How about climate change? Well if we want to get a bit technical we can show how organic farming can also deliver benefits here to. Organic farming techniques reduce the risk of nitrate leaching by targeting nutrients more effectively and reducing emissions of N2O - a far more powerful a greenhouse gas than CO2. Fertility building grass leys within an organic rotation system can also help with climate change by increasing carbon sequestration in the soil according to Kustermann et al 2007, which means significant CO2 mitigation potential compared with non-organic systems of agriculture which don’t focus on getting green matter back into the soil. With climate change come the duel spectres of drought and flood. With the prospect of too much or too little water is fast becoming a serious global issue, even here organic farmers come to our aid, their well developed soils helping plants to root more deeply so better resisting drought better. Such soils can also hold more water, acting as a buffer against flooding. In this respect organic farming, with its lack of reliance of chemicals derived from ever dwindling oil supplies, is a more resilient system in the face of changing climate. The CO2 issue however is inextricably linked to the issue of energy. It's quite alarming to hear the International Development Scientist Dr Hans Herren of the Millennium Institute state that conventional agriculture uses ten kilocalories of inputs to produce one kilocalorie of food, whereas organic forms of agriculture can give us three kilocalories of crop for every one we put in. Hans reminds us that the current conventional approach is only possible as long as long as there is still cheap oil.
Organic bread doesn’t just bring benefits to you and the environment, frequently overlooked are the social benefits related to a farmers choice to go organic. It’s a little appreciated fact that organic farming improves rural employment prospects. One study published by the Centre for Agricultural Strategy predicted that over 210,000 new jobs would be created in England and Wales if all farmers adopted organic practices. With the average age of farmers now at 55, MAFF statistics illustrate a worrying demographic trend in UK agriculture, so it’s encouraging to discover that organic farmers tend to be younger, more often women and also more entrepreneurial. There is also a serious side to the social impact of non-organic farming. Non-organic farmers are encouraged to spend large sums money on synthetic inputs and technologies such as GM, inputs and technologies which are becoming ever more expensive and as mounting evidence suggests, less and less effective. The money needed for these inputs is often borrowed, obliging farmers to get into debt, a significant problem in parts of the developing world where interest rates can be high and indebted farmer desperate. Organic farmers are free of such commercial burden, free to farm how they wish and determine their own future.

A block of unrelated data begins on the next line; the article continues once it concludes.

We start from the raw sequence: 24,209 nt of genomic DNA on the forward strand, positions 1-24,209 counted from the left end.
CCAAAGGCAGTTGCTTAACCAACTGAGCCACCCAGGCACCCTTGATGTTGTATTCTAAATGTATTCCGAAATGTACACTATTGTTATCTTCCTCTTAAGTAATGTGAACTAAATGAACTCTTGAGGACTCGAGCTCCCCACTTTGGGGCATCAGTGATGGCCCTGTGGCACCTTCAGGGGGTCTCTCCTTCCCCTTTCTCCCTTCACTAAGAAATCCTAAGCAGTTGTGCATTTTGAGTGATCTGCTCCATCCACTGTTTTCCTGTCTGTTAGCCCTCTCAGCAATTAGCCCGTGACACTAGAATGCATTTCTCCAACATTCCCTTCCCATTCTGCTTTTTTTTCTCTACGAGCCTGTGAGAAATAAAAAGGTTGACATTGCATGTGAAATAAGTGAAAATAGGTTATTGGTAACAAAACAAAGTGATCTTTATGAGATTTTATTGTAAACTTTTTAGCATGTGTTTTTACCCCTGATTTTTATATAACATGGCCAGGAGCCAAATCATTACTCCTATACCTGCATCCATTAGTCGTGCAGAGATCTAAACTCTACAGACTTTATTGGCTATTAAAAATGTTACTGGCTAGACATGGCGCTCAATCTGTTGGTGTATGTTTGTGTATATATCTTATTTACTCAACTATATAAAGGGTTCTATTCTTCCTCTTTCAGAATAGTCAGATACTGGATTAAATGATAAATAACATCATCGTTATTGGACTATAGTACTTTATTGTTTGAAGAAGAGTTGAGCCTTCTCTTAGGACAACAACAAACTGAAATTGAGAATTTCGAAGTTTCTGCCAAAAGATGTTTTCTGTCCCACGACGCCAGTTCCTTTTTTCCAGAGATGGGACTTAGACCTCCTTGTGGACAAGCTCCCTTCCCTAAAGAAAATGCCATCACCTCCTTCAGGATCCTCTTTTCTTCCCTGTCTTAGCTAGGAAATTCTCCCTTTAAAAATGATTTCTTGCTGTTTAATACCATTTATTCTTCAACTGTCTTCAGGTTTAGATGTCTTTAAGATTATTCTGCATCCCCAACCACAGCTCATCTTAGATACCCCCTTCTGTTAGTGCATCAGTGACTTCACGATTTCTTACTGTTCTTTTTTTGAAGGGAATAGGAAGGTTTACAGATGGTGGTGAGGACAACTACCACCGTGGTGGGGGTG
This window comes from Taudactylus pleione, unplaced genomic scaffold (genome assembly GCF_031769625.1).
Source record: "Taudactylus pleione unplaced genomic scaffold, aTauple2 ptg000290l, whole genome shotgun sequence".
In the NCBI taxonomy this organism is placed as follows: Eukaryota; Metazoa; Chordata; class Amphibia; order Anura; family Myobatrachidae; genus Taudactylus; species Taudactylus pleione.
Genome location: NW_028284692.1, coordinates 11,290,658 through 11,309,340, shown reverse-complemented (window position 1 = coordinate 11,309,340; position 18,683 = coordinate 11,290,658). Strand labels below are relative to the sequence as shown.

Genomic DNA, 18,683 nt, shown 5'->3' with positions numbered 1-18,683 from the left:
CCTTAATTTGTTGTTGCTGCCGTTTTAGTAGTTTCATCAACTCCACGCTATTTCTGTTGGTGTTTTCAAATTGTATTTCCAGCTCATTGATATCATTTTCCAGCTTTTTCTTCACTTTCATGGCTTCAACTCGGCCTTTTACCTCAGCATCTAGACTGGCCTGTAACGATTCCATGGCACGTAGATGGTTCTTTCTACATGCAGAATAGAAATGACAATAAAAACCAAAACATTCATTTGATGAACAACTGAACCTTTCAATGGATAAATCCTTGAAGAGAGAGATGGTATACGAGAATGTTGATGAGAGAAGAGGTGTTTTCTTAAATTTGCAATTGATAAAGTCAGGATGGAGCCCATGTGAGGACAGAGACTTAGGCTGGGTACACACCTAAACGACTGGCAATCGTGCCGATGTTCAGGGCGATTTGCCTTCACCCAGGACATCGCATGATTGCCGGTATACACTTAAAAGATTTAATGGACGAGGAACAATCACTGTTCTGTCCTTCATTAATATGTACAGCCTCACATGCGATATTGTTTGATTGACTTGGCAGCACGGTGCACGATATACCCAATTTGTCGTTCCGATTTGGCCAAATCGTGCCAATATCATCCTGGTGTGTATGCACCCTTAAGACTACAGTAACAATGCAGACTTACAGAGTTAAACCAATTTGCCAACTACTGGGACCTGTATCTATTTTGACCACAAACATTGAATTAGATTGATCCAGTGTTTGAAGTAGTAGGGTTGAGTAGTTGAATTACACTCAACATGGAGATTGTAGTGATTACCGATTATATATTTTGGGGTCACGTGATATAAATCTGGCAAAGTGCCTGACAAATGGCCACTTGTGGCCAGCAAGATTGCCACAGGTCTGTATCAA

It might cost few pence more, but when you consider all the incredible benefits delivered from field to oven, it makes sense, as you’re closer to paying the true cost of a product made with care, care for you, care for your world. So support a system of farming and food that is better adjusted to help us face the future, use your loaf and choose organic.
'Organic food production within the European Union (EU) is strictly regulated. If you are a farmer, grower, food processor, storage provider and/or an importer of organic food from a non-EU country, or if you market organic products, you must be registered with an approved organic control body. You must also be inspected at least once a year to ensure that you meet the EU-wide standards. Only then can your products legally be labelled and marketed as 'organic'.'
You can read more official information and advice about the law surrounding organic food (including labelling and marketing) on the following governmental websites:
Other bodies licensed to certify organic standards also meet EU rules, but theirs can differ for the Soil Association's.
Here are some other links that you might find useful.